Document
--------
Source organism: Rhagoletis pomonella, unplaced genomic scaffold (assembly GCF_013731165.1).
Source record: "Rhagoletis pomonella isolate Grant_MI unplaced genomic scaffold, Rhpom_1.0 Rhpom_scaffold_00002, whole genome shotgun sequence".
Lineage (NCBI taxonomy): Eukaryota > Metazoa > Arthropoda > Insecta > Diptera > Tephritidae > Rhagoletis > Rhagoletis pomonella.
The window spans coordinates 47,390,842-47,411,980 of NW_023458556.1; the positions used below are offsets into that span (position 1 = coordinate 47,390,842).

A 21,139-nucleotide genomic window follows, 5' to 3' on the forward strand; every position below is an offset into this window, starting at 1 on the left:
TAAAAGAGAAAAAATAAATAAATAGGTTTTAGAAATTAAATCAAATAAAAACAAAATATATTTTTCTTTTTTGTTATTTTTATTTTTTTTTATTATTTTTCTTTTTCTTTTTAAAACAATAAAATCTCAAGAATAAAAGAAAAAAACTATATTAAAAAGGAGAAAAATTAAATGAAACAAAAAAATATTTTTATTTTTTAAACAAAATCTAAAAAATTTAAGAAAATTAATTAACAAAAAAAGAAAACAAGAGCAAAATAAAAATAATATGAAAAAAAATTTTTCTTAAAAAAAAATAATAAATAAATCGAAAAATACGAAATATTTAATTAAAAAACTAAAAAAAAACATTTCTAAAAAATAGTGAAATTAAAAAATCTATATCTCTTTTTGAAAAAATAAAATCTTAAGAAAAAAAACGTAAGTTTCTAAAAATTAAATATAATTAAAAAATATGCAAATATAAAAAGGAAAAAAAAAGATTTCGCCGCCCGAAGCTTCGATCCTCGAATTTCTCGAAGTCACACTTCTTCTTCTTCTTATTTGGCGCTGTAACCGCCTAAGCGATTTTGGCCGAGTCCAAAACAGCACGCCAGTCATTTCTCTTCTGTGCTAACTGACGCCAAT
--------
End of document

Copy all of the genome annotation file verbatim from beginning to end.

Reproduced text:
Source organism: Rhagoletis pomonella, unplaced genomic scaffold (assembly GCF_013731165.1).
Source record: "Rhagoletis pomonella isolate Grant_MI unplaced genomic scaffold, Rhpom_1.0 Rhpom_scaffold_00002, whole genome shotgun sequence".
Lineage (NCBI taxonomy): Eukaryota > Metazoa > Arthropoda > Insecta > Diptera > Tephritidae > Rhagoletis > Rhagoletis pomonella.
The window spans coordinates 47,390,842-47,411,980 of NW_023458556.1; the positions used below are offsets into that span (position 1 = coordinate 47,390,842).

A 21,139-nucleotide genomic window follows, 5' to 3' on the forward strand; every position below is an offset into this window, starting at 1 on the left:
TAAAAGAGAAAAAATAAATAAATAGGTTTTAGAAATTAAATCAAATAAAAACAAAATATATTTTTCTTTTTTGTTATTTTTATTTTTTTTTATTATTTTTCTTTTTCTTTTTAAAACAATAAAATCTCAAGAATAAAAGAAAAAAACTATATTAAAAAGGAGAAAAATTAAATGAAACAAAAAAATATTTTTATTTTTTAAACAAAATCTAAAAAATTTAAGAAAATTAATTAACAAAAAAAGAAAACAAGAGCAAAATAAAAATAATATGAAAAAAAATTTTTCTTAAAAAAAAATAATAAATAAATCGAAAAATACGAAATATTTAATTAAAAAACTAAAAAAAAACATTTCTAAAAAATAGTGAAATTAAAAAATCTATATCTCTTTTTGAAAAAATAAAATCTTAAGAAAAAAAACGTAAGTTTCTAAAAATTAAATATAATTAAAAAATATGCAAATATAAAAAGGAAAAAAAAAGATTTCGCCGCCCGAAGCTTCGATCCTCGAATTTCTCGAAGTCACACTTCTTCTTCTTCTTATTTGGCGCTGTAACCGCCTAAGCGATTTTGGCCGAGTCCAAAACAGCACGCCAGTCATTTCTCTTCTGTGCTAACTGACGCCAAT